Slice of Life Tuesday: The Zone of Discomfort

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We were in the zone of discomfort yesterday, and it did not feel good.

All of last week, we had worked hard to create writing lists and visual writing tools.  All of last week, I had heard my students storytelling as they worked to create their lists and maps.  And all of last week there was a confidence and a sense of joy in this storytelling.  They were comfortable with storytelling, which is the foundation of our writing workshop.  That’s wonderful, I thought to myself on Friday, we are ready to move from collecting writing seed ideas to stretching those ideas into writing entries.  

On Monday, I walked my kids through my process of sifting through my lists and visuals, weighing the merits and interests of a few selections, and then deciding upon one to write about.  I thought aloud, modeling my quick-sketch of the seed idea, and the way I tried to think through the narrative once more, just to make sure that I had at least a tentative road map.  Then, I asked my kids to sift through their own lists and decide on their own writing topics and plans as they sat at our meeting area.  Once they felt ready to begin, they were to return to their seats and begin writing in their writer’s notebooks.  I looked around at attentive faces, seemingly ready to begin writing.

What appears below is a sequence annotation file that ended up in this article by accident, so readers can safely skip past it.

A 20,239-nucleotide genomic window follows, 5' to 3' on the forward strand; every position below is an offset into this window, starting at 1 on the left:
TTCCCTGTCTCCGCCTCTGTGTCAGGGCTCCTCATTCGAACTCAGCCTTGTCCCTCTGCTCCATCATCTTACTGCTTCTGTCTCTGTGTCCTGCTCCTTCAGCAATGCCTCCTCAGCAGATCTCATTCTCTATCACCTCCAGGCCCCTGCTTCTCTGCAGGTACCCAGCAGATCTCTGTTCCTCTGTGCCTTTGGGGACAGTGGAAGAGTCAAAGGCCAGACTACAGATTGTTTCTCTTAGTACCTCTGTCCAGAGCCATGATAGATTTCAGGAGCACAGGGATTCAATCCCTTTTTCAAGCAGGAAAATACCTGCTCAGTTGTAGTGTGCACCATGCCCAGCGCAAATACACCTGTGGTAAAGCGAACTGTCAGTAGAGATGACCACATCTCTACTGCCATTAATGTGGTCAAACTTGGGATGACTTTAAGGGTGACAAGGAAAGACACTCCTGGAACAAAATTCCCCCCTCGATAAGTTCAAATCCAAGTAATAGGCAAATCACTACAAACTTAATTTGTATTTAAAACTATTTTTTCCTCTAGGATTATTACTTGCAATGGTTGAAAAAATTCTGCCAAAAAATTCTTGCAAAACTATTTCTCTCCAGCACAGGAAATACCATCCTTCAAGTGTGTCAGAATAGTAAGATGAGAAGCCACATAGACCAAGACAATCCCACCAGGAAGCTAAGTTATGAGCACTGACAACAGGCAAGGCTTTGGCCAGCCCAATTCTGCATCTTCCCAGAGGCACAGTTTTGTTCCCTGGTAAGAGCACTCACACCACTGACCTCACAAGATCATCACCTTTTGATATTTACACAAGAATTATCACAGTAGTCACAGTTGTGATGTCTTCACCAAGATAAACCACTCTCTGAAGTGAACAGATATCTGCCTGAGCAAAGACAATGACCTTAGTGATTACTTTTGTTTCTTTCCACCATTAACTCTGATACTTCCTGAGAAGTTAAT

So far, so good.

I took my perch on the stool in front of the classroom, my own notebook open and began to write.  Deep into my first paragraph, I glanced up to check in on the progress my students were making.  A few had begun sketching out writing game plans, but many were gazing up the ceiling and out the windows, and some were beginning to make the first of many treks to sharpen their pencils or grab a tissue.